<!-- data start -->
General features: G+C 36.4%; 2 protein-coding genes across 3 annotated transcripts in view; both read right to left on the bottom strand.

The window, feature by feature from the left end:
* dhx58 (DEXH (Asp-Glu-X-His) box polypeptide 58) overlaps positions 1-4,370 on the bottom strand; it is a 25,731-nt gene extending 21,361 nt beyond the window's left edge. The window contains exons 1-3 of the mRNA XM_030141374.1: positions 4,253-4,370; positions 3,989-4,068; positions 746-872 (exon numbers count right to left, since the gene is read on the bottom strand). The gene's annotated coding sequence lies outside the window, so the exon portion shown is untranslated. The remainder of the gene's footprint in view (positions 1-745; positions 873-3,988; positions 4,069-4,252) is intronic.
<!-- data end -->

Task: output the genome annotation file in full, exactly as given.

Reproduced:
General features: G+C 36.4%; 2 protein-coding genes across 3 annotated transcripts in view; both read right to left on the bottom strand.

The window, feature by feature from the left end:
* dhx58 (DEXH (Asp-Glu-X-His) box polypeptide 58) overlaps positions 1-4,370 on the bottom strand; it is a 25,731-nt gene extending 21,361 nt beyond the window's left edge. The window contains exons 1-3 of the mRNA XM_030141374.1: positions 4,253-4,370; positions 3,989-4,068; positions 746-872 (exon numbers count right to left, since the gene is read on the bottom strand). The gene's annotated coding sequence lies outside the window, so the exon portion shown is untranslated. The remainder of the gene's footprint in view (positions 1-745; positions 873-3,988; positions 4,069-4,252) is intronic.